Democrats roll out legislation to expand Supreme Court

Democrats rolled out new legislation to expand the Supreme Court Thursday in the midst of a partisan debate over the body. 

The legislation, introduced by Sen. Ed MarkeyEd MarkeyEquilibrium/ Sustainability — Presented by NextEra Energy — Olympics medals made of mashed up smartphones Lawmakers urge Biden to make 'bold decisions' in nuclear review OVERNIGHT ENERGY: Democrats lay out vision for Civilian Climate Corps | Manchin to back controversial public lands nominee | White House details environmental justice plan MORE (Mass.), House Judiciary Committee Chair Jerry NadlerJerrold (Jerry) Lewis NadlerHere's what Congress is reading at the beach this summer Activists see momentum as three new states legalize marijuana Supreme Court expansion push starts to fizzle MORE (N.Y.) and Reps. Hank JohnsonHenry (Hank) C. Johnson Rep. Hank Johnson among demonstrators arrested at voting rights protest Cruz trolled on Twitter for slamming Democrats who fled Texas Supreme Court strikes down California donor disclosure rule MORE (Ga.) and Mondaire Jones (N.Y.) would enlarge the Supreme Court from nine seats to 13 seats, a move the lawmakers said would restore balance to a court that currently holds a 6-3 conservative majority.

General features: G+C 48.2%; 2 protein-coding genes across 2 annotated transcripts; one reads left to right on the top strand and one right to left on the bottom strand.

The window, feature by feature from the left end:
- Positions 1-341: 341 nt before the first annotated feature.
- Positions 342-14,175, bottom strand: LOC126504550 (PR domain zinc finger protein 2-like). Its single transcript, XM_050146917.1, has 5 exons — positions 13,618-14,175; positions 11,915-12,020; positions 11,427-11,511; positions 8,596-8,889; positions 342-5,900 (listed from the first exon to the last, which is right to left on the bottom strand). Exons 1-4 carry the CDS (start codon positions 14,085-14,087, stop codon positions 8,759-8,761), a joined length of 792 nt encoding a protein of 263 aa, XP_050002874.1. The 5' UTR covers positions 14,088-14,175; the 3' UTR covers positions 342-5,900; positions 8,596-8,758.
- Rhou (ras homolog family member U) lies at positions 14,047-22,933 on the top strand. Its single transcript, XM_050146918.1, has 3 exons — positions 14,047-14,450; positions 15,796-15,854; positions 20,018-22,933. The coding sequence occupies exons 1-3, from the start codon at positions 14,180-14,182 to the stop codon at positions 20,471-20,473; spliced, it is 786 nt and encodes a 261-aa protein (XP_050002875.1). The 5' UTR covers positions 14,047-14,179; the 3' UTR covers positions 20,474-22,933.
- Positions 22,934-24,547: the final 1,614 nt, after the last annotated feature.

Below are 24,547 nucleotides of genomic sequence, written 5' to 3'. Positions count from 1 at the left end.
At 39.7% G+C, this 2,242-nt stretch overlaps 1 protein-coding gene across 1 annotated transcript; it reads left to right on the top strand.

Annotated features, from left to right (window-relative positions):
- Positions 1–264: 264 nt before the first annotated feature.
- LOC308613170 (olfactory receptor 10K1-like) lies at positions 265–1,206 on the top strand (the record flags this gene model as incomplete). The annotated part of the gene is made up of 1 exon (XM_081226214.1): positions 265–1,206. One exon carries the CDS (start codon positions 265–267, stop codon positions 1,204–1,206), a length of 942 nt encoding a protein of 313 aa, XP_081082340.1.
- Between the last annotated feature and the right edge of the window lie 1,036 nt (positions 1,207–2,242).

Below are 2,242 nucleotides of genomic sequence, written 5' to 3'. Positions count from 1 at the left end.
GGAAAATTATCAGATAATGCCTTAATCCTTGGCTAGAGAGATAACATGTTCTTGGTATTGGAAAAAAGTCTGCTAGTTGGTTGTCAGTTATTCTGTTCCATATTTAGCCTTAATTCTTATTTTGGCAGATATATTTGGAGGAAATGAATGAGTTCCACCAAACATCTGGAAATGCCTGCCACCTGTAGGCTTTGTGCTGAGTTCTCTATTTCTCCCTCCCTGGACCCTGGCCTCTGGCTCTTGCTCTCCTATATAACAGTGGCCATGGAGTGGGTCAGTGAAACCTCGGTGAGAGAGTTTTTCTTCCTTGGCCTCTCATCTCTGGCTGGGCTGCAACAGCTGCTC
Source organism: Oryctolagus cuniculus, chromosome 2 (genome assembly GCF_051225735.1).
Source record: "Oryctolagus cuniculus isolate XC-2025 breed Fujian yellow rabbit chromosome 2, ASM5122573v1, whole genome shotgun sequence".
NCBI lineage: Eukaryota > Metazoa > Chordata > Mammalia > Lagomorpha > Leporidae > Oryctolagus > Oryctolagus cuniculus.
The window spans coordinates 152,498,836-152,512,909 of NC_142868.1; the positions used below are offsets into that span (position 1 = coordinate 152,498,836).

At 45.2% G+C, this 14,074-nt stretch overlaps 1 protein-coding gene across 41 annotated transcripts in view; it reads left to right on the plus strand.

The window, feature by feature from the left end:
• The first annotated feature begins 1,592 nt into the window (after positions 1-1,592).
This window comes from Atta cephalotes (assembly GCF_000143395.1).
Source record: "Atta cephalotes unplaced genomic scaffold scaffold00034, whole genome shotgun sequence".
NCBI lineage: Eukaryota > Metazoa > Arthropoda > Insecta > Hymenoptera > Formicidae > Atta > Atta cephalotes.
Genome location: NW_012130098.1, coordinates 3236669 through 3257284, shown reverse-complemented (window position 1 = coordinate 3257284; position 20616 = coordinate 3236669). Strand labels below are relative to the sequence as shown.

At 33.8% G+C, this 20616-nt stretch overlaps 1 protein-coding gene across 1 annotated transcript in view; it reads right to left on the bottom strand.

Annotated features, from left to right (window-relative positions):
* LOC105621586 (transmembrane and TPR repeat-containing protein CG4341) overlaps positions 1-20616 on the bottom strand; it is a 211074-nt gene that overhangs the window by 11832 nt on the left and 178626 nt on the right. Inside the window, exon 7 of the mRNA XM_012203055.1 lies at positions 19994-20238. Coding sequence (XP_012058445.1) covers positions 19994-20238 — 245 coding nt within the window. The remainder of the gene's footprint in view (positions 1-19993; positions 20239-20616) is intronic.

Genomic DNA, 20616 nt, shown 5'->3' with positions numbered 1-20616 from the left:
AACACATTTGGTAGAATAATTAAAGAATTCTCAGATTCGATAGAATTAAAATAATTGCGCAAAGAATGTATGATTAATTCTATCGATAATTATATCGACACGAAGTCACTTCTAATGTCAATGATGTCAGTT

“We are here today because the United States Supreme Court is broken, it is out of balance and it needs to be fixed. Too many Americans view our highest court in the land as a partisan, political institution, not our impartial judicial branch of government,” Markey said at a press conference.